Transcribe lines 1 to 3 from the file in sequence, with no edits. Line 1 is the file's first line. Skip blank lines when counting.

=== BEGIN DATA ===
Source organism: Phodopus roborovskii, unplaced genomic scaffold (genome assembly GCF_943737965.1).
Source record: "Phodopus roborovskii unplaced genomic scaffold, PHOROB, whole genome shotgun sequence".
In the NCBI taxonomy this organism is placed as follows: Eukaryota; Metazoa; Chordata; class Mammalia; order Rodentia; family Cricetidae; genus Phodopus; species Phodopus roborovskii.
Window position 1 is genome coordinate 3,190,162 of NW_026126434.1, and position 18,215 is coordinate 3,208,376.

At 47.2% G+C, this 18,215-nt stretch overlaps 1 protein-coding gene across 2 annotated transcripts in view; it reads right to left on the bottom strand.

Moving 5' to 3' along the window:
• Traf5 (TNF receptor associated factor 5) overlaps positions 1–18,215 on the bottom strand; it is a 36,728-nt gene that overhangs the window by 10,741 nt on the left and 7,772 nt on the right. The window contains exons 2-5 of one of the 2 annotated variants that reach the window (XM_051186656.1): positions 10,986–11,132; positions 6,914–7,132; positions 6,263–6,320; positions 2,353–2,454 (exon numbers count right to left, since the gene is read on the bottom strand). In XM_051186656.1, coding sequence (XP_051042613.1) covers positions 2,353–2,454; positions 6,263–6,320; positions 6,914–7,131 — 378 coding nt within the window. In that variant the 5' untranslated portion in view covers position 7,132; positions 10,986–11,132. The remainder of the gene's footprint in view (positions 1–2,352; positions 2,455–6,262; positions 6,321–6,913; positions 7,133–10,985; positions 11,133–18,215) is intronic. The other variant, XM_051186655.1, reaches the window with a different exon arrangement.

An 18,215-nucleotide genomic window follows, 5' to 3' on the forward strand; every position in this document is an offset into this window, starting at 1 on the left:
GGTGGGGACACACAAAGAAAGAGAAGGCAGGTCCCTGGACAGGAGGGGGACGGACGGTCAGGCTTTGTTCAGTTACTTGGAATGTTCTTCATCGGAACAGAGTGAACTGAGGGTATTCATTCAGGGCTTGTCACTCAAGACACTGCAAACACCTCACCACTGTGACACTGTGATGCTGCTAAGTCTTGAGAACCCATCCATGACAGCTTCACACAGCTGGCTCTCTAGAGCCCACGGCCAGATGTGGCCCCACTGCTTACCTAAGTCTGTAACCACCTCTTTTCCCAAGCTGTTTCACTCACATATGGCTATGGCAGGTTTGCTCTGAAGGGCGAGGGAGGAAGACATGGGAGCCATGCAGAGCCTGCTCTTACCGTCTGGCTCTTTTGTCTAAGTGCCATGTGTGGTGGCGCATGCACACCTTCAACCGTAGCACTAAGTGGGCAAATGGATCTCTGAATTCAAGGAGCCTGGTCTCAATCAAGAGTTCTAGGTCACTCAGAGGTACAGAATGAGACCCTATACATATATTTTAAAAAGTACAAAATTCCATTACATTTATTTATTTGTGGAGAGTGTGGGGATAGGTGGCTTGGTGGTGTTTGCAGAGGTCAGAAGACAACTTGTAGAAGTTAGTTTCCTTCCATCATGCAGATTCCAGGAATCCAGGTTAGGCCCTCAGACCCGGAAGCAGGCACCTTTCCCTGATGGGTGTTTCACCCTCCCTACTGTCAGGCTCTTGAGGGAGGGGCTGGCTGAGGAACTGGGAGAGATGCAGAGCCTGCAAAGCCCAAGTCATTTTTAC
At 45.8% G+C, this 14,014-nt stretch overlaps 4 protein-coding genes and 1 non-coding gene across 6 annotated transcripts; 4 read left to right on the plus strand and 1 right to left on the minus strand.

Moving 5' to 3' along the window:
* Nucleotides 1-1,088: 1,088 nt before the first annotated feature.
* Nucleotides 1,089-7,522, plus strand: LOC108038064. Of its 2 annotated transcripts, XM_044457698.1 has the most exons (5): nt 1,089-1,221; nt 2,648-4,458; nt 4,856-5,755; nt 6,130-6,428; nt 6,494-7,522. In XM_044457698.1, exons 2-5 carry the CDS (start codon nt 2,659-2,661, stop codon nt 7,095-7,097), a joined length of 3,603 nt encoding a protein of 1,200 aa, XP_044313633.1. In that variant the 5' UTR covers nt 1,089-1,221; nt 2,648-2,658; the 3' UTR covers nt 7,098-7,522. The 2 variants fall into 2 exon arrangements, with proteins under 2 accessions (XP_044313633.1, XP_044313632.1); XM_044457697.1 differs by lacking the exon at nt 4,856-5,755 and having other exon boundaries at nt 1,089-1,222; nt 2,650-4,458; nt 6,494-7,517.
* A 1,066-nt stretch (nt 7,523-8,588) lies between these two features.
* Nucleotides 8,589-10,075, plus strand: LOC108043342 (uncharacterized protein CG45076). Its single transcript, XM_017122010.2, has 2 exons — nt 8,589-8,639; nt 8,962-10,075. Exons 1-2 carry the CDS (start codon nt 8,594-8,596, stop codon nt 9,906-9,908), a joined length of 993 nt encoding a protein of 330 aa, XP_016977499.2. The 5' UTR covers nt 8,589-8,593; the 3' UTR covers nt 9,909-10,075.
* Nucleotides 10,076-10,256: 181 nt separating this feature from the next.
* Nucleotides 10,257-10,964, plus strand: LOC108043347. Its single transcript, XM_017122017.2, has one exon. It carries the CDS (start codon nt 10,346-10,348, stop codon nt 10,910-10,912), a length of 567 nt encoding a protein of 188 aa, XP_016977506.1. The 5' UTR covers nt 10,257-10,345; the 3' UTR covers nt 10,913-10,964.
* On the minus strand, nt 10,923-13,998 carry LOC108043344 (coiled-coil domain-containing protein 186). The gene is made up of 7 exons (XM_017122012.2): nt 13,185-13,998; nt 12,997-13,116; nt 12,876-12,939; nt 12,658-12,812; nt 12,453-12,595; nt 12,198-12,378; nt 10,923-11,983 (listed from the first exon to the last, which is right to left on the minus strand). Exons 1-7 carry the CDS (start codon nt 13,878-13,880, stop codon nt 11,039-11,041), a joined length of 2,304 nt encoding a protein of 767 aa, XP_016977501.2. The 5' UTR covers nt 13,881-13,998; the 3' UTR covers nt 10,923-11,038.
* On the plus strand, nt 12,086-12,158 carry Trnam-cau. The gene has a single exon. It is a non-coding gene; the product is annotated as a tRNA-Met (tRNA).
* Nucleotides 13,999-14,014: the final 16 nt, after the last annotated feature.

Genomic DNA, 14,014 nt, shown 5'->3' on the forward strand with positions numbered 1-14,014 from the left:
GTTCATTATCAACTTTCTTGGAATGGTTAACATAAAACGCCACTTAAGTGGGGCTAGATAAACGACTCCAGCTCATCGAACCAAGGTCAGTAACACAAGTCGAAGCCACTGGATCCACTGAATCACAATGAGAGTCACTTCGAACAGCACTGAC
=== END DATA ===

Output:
Source organism: Phodopus roborovskii, unplaced genomic scaffold (genome assembly GCF_943737965.1).
Source record: "Phodopus roborovskii unplaced genomic scaffold, PHOROB, whole genome shotgun sequence".
In the NCBI taxonomy this organism is placed as follows: Eukaryota; Metazoa; Chordata; class Mammalia; order Rodentia; family Cricetidae; genus Phodopus; species Phodopus roborovskii.